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Took a trip, 400+ miles each way, last week with the wife. She made a comment on the way back that her feet felt water drops on them from front of footwell on occassion.

It was pretty hot out, mid 90's though pretty overcast and VERY humid. AC worked fine on the trip though after a few hours driving seemed to work less well than at the beginning BUT not sure if that was due to time driving or outside temp/humidity.

I had recently replaced all the carpet and had some water in passenger side but I had fixed that as I had not gotten the drain hose in passenger footwell toward far forward left in the hole so it went outside the car.

Is this normal? i.e. condensation in that area due to high humidity coupled with high temps and long drive with windows closed? Had a 1965 mustang years ago which that happened due to condensation inside the cabin...

Pulled floor mat, used towel to get most of moisture out and now have a couple DampRid buckets in the car...

When I say wet, I wouldnt say sopping standing water but nonetheless reasonably squishy
 

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Condensate drain tube came undone and leaking in the cabin?
 

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Wingless Wonder
1988 Esprit Turbo
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On my car the condensate pan doesn't drain that well. So there is always some water in there when the A/C is on. This cold water can actually cause condensation on the outside of the pan, and it drips on occasion.

BTW another source of drips (a bit farther towards the passenger, a little bit to the right) is the A/C lines themselves, just behind where the glovebox/passenger airbag is. I insulated mine with that tar-like wrapping that they use on pipes.
 

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Yes as Atwell said it's condensation from the ac lines to and from the evaporator.
Try to add some AC cork tape insulation and cover the lines and expansion valve as much as you can. Cork Tape by VALUE BRAND - A/C Refrigeration Accessories at Zoro

Do make sure the condensate tube is draining well which is easy to tell as you should have a pretty steady drip on the ground directly under the forward part of the passenger foot when it's been operating a while in the heat.
 

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I just drove back from LOG in my SE and I went through a lot of rain... I went to fish something out of the glovebox upon my return to find everything in there was pretty soggy. I wasn't using AC much so I'm thinking this was all rainwater... but how is it getting into the GLOVEbox??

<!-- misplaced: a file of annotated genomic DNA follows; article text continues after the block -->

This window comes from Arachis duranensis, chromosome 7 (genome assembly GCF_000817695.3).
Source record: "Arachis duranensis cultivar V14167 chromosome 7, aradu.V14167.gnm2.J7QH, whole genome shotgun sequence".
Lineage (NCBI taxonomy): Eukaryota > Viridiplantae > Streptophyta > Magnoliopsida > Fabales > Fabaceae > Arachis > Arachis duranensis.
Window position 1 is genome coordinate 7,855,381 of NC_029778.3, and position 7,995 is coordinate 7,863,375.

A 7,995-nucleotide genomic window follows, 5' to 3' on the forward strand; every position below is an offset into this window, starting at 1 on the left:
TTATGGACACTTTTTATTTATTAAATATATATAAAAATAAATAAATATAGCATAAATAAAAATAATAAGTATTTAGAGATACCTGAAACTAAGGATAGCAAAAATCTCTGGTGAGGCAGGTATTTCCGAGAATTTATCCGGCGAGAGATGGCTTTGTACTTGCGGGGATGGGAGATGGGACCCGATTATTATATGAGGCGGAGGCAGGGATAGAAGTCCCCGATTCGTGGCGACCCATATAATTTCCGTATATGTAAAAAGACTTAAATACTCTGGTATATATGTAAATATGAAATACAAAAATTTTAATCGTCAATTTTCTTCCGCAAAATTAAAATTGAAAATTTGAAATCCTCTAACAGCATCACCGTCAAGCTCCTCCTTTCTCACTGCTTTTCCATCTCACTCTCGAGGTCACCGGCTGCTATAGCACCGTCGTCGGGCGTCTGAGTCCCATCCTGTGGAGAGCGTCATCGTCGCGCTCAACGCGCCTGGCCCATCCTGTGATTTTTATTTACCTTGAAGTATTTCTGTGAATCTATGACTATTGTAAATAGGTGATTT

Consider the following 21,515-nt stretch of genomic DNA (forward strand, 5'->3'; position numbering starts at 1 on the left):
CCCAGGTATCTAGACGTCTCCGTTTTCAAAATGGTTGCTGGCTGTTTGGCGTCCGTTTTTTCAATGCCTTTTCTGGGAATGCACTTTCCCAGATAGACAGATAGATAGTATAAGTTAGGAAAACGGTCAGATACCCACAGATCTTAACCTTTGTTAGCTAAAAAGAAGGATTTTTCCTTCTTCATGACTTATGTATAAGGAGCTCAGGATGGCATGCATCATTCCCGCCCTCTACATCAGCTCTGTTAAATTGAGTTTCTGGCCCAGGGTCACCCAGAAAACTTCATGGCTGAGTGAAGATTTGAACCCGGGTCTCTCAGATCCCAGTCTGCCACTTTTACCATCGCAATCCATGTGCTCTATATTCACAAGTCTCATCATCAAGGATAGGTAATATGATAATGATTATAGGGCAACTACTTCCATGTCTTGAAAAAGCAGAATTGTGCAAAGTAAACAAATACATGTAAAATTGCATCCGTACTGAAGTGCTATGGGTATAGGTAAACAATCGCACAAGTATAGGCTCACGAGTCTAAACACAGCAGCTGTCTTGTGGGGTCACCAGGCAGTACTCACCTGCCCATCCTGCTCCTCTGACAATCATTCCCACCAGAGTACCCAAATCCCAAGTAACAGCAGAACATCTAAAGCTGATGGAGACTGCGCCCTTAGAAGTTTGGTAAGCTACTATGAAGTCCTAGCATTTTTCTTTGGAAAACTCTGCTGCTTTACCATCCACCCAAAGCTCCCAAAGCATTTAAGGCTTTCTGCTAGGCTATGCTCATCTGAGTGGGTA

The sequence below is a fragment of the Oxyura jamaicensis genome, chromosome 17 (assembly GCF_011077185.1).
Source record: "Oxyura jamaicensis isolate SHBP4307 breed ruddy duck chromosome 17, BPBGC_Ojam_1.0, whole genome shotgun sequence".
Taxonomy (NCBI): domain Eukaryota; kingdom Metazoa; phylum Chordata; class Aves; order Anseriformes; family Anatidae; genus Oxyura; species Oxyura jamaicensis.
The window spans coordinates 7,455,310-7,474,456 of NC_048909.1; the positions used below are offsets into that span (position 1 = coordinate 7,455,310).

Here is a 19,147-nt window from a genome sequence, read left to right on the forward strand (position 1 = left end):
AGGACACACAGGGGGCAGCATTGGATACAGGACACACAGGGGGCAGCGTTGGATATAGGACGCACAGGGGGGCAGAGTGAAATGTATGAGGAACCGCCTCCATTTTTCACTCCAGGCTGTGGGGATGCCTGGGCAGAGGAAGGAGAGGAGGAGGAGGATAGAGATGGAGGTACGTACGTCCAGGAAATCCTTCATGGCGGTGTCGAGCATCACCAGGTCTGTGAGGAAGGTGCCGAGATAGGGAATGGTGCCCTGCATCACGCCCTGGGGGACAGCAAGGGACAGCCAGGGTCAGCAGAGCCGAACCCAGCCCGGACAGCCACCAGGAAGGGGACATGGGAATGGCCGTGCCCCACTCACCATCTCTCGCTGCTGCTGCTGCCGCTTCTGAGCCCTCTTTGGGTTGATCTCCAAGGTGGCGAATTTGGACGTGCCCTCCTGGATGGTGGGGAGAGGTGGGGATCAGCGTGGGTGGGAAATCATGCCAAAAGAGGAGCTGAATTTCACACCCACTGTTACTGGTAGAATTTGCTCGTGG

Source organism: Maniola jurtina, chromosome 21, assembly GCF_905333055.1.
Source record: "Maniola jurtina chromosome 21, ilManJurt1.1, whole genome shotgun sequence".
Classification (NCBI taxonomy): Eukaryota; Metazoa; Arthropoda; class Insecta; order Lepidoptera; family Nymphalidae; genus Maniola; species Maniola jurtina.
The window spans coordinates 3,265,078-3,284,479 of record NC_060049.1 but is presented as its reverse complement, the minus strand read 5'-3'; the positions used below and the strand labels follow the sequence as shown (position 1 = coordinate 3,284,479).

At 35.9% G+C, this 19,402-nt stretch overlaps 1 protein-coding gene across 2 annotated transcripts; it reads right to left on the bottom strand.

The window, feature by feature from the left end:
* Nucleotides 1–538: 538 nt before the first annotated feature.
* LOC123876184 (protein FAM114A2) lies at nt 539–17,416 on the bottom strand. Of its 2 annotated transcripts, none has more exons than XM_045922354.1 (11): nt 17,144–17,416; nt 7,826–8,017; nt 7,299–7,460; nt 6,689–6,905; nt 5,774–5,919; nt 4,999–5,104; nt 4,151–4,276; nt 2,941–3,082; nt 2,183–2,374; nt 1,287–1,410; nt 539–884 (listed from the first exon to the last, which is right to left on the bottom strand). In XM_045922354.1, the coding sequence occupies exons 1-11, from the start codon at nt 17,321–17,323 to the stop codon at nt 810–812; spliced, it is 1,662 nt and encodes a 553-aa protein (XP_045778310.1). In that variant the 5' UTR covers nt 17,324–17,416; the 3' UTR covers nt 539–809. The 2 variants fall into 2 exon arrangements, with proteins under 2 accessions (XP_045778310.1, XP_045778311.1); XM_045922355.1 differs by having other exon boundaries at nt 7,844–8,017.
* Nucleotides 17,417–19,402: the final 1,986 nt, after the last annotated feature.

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Was the car parked for a while nose down? There are no drains to the front around the sunroof only to the back. Water can slowly seep around the underside of the seal and end up in the glove box. Happened to me. This is the first time I have ever seen this mentioned. I can't believe it's not more common.
 

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Wingless Wonder
1988 Esprit Turbo
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Parking the Esprit with the nose UP during rainstorms is a 'thing' that owners should get in the habit of doing. Yes, water can and WILL enter through the 'blade' receivers for the roof panel. It is NOT uncommon.

The factory actually had a TSB about this issue when the cars were new. Their solution was to first coat the blades with a thin smear of grease, then pack the receiver slots with BetaSeal or some other RTV.
 

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It was parked "flat" the whole trip. Not too many hills in Indiana and Ohio! But most of the rain was when I was driving, so idk.
 

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Wingless Wonder
1988 Esprit Turbo
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If your windshield was even replaced, I suppose the perimeter sealant could have a gap that would have allowed water to come in.

Those WERE heavy sustained storms, even my car had a bit of dampness in one corner of the trunk floor.
 

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If your windshield was even replaced, I suppose the perimeter sealant could have a gap that would have allowed water to come in.

Those WERE heavy sustained storms, even my car had a bit of dampness in one corner of the trunk floor.
Not sure if it was ever replaced, but there does look to be some small gaps in the upper corners of the glass; the black trim has split. I'm going to put some clear sealant in there and see if that makes a difference.
 

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Wingless Wonder
1988 Esprit Turbo
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The black trim is supposed to have no bearing on weather-sealing. It is truly a 'Finisher'.

The window glass glue is supposed to be the seal.

My top windshield finisher/trim strip flew off at speed at Talladega and I suffered no leaks during the rainy drive home. Even before, my OEM trim had 1/2" gaps on either top corner.
 
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